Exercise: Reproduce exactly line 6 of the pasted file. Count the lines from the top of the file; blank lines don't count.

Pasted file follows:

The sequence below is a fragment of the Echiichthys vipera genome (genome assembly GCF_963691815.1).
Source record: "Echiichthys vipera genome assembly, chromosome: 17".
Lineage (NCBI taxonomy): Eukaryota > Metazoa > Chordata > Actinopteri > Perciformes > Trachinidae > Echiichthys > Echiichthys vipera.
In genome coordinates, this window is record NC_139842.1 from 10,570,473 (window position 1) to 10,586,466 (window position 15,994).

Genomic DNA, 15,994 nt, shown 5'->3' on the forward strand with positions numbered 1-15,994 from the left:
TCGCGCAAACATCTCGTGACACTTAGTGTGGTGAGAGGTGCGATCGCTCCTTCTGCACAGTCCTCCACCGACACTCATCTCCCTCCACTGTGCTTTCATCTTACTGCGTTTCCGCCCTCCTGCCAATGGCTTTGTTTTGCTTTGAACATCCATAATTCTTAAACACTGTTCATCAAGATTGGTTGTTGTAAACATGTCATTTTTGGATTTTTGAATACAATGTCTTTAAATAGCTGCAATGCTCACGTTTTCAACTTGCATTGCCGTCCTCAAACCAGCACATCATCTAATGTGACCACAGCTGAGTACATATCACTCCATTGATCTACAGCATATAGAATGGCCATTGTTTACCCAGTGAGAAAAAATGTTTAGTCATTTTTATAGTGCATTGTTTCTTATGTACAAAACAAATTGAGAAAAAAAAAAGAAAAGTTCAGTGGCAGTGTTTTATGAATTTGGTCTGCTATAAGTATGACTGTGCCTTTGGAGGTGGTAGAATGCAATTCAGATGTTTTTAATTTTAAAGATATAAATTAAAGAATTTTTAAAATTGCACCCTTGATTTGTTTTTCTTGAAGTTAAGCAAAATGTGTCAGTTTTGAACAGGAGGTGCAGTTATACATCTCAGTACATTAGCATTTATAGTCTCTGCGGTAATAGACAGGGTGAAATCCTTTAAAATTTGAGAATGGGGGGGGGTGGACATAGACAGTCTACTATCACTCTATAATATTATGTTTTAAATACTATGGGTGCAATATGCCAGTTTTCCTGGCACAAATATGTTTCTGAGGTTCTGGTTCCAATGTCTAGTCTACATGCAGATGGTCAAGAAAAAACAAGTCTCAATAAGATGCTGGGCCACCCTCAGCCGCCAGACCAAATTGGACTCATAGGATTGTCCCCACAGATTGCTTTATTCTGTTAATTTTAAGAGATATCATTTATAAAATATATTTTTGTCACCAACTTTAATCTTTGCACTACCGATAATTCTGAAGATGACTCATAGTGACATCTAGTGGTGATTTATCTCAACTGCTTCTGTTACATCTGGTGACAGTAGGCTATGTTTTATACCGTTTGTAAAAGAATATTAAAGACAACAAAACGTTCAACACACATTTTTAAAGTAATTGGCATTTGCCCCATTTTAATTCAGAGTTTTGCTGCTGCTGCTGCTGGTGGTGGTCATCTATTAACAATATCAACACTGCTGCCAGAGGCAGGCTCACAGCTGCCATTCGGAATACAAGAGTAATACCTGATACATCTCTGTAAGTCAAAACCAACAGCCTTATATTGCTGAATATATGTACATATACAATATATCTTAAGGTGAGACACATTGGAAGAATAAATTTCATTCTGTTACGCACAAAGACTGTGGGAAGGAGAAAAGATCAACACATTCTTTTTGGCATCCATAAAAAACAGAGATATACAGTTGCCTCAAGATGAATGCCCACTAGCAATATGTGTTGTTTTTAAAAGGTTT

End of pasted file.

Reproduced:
TCGCGCAAACATCTCGTGACACTTAGTGTGGTGAGAGGTGCGATCGCTCCTTCTGCACAGTCCTCCACCGACACTCATCTCCCTCCACTGTGCTTTCATCTTACTGCGTTTCCGCCCTCCTGCCAATGGCTTTGTTTTGCTTTGAACATCCATAATTCTTAAACACTGTTCATCAAGATTGGTTGTTGTAAACATGTCATTTTTGGATTTTTGAATACAATGTCTTTAAATAGCTGCAATGCTCACGTTTTCAACTTGCATTGCCGTCCTCAAACCAGCACATCATCTAATGTGACCACAGCTGAGTACATATCACTCCATTGATCTACAGCATATAGAATGGCCATTGTTTACCCAGTGAGAAAAAATGTTTAGTCATTTTTATAGTGCATTGTTTCTTATGTACAAAACAAATTGAGAAAAAAAAAAGAAAAGTTCAGTGGCAGTGTTTTATGAATTTGGTCTGCTATAAGTATGACTGTGCCTTTGGAGGTGGTAGAATGCAATTCAGATGTTTTTAATTTTAAAGATATAAATTAAAGAATTTTTAAAATTGCACCCTTGATTTGTTTTTCTTGAAGTTAAGCAAAATGTGTCAGTTTTGAACAGGAGGTGCAGTTATACATCTCAGTACATTAGCATTTATAGTCTCTGCGGTAATAGACAGGGTGAAATCCTTTAAAATTTGAGAATGGGGGGGGGTGGACATAGACAGTCTACTATCACTCTATAATATTATGTTTTAAATACTATGGGTGCAATATGCCAGTTTTCCTGGCACAAATATGTTTCTGAGGTTCTGGTTCCAATGTCTAGTCTACATGCAGATGGTCAAGAAAAAACAAGTCTCAATAAGATGCTGGGCCACCCTCAGCCGCCAGACCAAATTGGACTCATAGGATTGTCCCCACAGATTGCTTTATTCTGTTAATTTTAAGAGATATCATTTATAAAATATATTTTTGTCACCAACTTTAATCTTTGCACTACCGATAATTCTGAAGATGACTCATAGTGACATCTAGTGGTGATTTATCTCAACTGCTTCTGTTACATCTGGTGACAGTAGGCTATGTTTTATACCGTTTGTAAAAGAATATTAAAGACAACAAAACGTTCAACACACATTTTTAAAGTAATTGGCATTTGCCCCATTTTAATTCAGAGTTTTGCTGCTGCTGCTGCTGGTGGTGGTCATCTATTAACAATATCAACACTGCTGCCAGAGGCAGGCTCACAGCTGCCATTCGGAATACAAGAGTAATACCTGATACATCTCTGTAAGTCAAAACCAACAGCCTTATATTGCTGAATATATGTACATATACAATATATCTTAAGGTGAGACACATTGGAAGAATAAATTTCATTCTGTTACGCACAAAGACTGTGGGAAGGAGAAAAGATCAACACATTCTTTTTGGCATCCATAAAAAACAGAGATATACAGTTGCCTCAAGATGAATGCCCACTAGCAATATGTGTTGTTTTTAAAAGGTTT